Catholic Culture Dedication
Catholic Culture Dedication

“Accusers”, Archbishop Viganò, and the inspiration of the Holy Spirit

By Dr. Jeff Mirus ( bio - articles - email ) | Sep 27, 2018

Do we really have to explain these things? I received a clearly unfriendly email from one of our registered users arguing that the Pope had rightly dismissed the Viganò testimony without addressing its claims, because this testimony was a series of baseless and mean-spirited charges formulated in collaboration with right-wing extremists. Of course he cited the National Catholic Reporter.

Then, when I suggested that his news source was notoriously unreliable in Catholic matters, he responded:

I have one simple question for you, is the 11 page testimony of Arch. Vigano inspired by the Holy Spirit? …. [T]he heart of the testimony is accusatory with No Proof…. This is where I admire the Wisdom of Pope Francis, he knew that Arch. Vigano testimony was definitely not inspired by the Holy Spirit so by itself the testimony will contain errors & lies. Who is the author of lies?... The Holy Spirit does not accuse, it convicts. So, Arch. Vigano’s testimony contains accusations…. It doesn’t take a rocket scientist to figure out who inspired him.

Say what?

To his credit the correspondent gave one example: Viganòs incorrect recollection of Pope Benedict’s sanctions against Cardinal McCarrick, which Pope Francis later ignored. But this matter was easily checked, and what did the investigation reveal? Pope Benedict did not apply a formal sanction but an informal one, privately directing McCarrick to give up his public life as a Cardinal in the Church, devoting himself to prayer and penance. Also, this was done a little earlier than Viganò had remembered. This actually strengthens the credibility of Viganò, in that while his recollection was flawed in details, it was substantially correct.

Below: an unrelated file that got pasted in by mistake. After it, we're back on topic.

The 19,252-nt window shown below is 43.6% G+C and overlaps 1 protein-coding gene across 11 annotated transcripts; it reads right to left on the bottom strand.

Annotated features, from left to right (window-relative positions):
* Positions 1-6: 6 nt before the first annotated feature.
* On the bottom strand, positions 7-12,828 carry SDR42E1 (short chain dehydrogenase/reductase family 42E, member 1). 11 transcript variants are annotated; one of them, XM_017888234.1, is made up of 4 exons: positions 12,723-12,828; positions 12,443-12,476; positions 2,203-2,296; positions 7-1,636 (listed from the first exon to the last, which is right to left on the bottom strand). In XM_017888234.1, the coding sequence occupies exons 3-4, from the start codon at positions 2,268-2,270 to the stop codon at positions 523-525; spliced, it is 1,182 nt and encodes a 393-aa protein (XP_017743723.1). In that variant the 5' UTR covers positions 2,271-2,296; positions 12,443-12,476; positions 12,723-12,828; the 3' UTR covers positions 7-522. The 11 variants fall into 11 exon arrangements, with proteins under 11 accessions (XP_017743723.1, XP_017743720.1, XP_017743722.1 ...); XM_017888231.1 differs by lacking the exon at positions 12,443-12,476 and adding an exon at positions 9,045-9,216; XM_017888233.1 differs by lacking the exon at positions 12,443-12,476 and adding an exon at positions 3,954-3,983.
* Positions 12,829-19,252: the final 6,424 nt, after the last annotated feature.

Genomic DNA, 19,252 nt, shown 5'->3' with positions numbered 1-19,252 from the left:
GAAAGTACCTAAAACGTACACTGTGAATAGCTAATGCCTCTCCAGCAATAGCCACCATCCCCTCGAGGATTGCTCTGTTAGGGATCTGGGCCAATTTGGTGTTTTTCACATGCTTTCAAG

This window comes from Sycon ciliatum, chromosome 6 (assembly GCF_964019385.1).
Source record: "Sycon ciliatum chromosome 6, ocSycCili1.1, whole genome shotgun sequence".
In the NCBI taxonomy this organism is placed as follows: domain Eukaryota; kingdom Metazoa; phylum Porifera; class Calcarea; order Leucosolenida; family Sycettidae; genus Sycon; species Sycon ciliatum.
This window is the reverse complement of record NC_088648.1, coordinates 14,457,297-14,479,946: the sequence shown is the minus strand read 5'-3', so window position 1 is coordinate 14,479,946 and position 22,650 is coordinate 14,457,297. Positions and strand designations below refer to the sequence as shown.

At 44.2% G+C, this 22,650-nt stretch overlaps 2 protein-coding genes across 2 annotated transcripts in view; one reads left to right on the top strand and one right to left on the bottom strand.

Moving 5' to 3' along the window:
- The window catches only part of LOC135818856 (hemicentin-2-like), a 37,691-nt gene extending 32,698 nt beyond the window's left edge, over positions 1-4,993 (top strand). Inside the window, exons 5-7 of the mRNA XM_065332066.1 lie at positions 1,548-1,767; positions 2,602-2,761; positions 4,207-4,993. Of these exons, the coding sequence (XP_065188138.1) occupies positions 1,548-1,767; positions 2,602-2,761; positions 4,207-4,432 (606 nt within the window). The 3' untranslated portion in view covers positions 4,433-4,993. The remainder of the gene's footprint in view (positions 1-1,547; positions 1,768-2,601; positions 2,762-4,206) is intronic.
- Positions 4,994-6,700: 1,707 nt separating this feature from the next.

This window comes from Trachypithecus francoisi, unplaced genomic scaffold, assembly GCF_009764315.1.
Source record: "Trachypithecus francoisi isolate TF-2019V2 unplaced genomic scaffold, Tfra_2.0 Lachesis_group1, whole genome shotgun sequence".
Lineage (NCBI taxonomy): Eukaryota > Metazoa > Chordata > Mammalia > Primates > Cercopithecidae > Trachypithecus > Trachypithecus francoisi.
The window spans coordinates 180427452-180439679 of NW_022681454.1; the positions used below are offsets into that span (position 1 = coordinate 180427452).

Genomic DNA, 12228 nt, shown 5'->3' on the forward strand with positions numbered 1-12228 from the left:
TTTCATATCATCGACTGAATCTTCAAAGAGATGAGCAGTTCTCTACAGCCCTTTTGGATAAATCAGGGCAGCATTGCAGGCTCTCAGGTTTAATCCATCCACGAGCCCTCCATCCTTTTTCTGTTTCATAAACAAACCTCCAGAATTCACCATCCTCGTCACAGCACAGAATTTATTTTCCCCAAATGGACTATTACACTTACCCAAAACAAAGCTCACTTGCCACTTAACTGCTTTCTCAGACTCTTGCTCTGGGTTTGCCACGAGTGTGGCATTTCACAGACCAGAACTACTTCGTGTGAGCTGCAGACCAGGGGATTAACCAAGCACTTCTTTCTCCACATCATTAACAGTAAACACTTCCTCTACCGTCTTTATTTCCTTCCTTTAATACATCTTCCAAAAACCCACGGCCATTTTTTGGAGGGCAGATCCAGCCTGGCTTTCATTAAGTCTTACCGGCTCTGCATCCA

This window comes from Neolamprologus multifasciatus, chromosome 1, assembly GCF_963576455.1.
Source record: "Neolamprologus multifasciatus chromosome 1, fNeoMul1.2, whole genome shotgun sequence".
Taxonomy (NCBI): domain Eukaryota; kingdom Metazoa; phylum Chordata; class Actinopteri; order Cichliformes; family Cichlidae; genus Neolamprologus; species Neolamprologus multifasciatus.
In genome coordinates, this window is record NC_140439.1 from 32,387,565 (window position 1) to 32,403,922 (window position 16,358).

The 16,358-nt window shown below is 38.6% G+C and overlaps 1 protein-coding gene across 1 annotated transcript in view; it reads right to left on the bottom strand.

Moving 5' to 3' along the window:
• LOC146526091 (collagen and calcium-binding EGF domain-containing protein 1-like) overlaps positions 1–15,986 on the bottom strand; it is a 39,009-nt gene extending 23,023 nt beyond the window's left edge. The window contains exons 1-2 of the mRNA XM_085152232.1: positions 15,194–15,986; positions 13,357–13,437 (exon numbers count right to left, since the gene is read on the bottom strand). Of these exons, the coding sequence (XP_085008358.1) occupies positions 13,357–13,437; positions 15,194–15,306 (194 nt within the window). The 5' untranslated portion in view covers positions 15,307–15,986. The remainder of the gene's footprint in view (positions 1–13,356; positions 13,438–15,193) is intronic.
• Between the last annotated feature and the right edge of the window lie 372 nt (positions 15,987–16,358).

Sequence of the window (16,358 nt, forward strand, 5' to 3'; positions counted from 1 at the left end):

But the whole point about the Viganò testimony is that it is almost all easily checked against documentary evidence, if the Pope will simply direct that it be checked. And bishops from all over the world have said that it should, in fact, be checked. A quick survey of our own news headlines alone over the past month shows episcopal requests coming from Austria, The Philippines, Switzerland, and multiple points in the United States. Moreover, we already have some corroborating evidence from sources as diverse as Edward Pentin (partially), Cardinal Sandri and Vatileaks.

As Phil Lawler pointed out yesterday, it is a bad sign that even the Catholic journalists who habitually cover the Vatican are beginning to grumble about Pope Francis’ refusal to address these issues.

Accusations not inspired by the Holy Spirit?

Yet some would dismiss the Viganò testimony as unworthy of attention because it is accusatory. And where does this bizarre idea come from? It comes straight from several daily Mass homilies by Pope Francis himself, in which, immediately following the release of the testimony, the pontiff began preaching on Satan, the great accuser (Rev 12:10). As usual, he made some points that are good for the spiritual life (such as accusing ourselves, or reflecting on our own weaknesses, before we accuse others). But at the same time, this was at best an incredibly tone-deaf series of homilies. At worst, I will simply note that many received them as self-serving excuses for choosing not face the abuse problem frankly and openly.